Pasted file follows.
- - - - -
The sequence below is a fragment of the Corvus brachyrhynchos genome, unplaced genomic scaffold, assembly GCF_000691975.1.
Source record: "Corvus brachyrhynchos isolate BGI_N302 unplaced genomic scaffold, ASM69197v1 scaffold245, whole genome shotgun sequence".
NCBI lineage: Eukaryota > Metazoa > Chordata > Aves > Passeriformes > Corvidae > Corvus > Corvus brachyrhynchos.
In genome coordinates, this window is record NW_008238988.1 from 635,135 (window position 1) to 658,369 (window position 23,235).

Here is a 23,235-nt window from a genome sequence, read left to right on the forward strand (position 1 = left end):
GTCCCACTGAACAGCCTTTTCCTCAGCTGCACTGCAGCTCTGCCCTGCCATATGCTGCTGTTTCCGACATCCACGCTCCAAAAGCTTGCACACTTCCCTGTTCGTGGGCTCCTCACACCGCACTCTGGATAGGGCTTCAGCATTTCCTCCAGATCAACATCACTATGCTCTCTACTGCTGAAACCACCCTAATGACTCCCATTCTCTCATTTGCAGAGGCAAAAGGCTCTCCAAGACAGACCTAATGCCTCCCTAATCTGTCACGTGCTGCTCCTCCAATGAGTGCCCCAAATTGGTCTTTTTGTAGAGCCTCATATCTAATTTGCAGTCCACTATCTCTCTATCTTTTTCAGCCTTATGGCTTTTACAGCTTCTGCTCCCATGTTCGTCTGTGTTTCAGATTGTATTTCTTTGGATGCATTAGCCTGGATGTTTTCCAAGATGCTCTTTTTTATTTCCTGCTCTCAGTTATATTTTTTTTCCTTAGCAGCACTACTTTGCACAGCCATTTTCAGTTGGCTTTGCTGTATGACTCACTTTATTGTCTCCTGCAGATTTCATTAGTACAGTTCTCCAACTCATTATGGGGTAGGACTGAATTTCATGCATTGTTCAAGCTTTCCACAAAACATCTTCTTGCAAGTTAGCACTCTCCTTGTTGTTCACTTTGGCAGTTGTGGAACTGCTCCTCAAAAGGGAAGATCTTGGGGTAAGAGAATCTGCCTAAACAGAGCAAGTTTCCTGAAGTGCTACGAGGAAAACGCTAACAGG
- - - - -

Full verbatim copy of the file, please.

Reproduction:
The sequence below is a fragment of the Corvus brachyrhynchos genome, unplaced genomic scaffold, assembly GCF_000691975.1.
Source record: "Corvus brachyrhynchos isolate BGI_N302 unplaced genomic scaffold, ASM69197v1 scaffold245, whole genome shotgun sequence".
NCBI lineage: Eukaryota > Metazoa > Chordata > Aves > Passeriformes > Corvidae > Corvus > Corvus brachyrhynchos.
In genome coordinates, this window is record NW_008238988.1 from 635,135 (window position 1) to 658,369 (window position 23,235).

Here is a 23,235-nt window from a genome sequence, read left to right on the forward strand (position 1 = left end):
GTCCCACTGAACAGCCTTTTCCTCAGCTGCACTGCAGCTCTGCCCTGCCATATGCTGCTGTTTCCGACATCCACGCTCCAAAAGCTTGCACACTTCCCTGTTCGTGGGCTCCTCACACCGCACTCTGGATAGGGCTTCAGCATTTCCTCCAGATCAACATCACTATGCTCTCTACTGCTGAAACCACCCTAATGACTCCCATTCTCTCATTTGCAGAGGCAAAAGGCTCTCCAAGACAGACCTAATGCCTCCCTAATCTGTCACGTGCTGCTCCTCCAATGAGTGCCCCAAATTGGTCTTTTTGTAGAGCCTCATATCTAATTTGCAGTCCACTATCTCTCTATCTTTTTCAGCCTTATGGCTTTTACAGCTTCTGCTCCCATGTTCGTCTGTGTTTCAGATTGTATTTCTTTGGATGCATTAGCCTGGATGTTTTCCAAGATGCTCTTTTTTATTTCCTGCTCTCAGTTATATTTTTTTTCCTTAGCAGCACTACTTTGCACAGCCATTTTCAGTTGGCTTTGCTGTATGACTCACTTTATTGTCTCCTGCAGATTTCATTAGTACAGTTCTCCAACTCATTATGGGGTAGGACTGAATTTCATGCATTGTTCAAGCTTTCCACAAAACATCTTCTTGCAAGTTAGCACTCTCCTTGTTGTTCACTTTGGCAGTTGTGGAACTGCTCCTCAAAAGGGAAGATCTTGGGGTAAGAGAATCTGCCTAAACAGAGCAAGTTTCCTGAAGTGCTACGAGGAAAACGCTAACAGG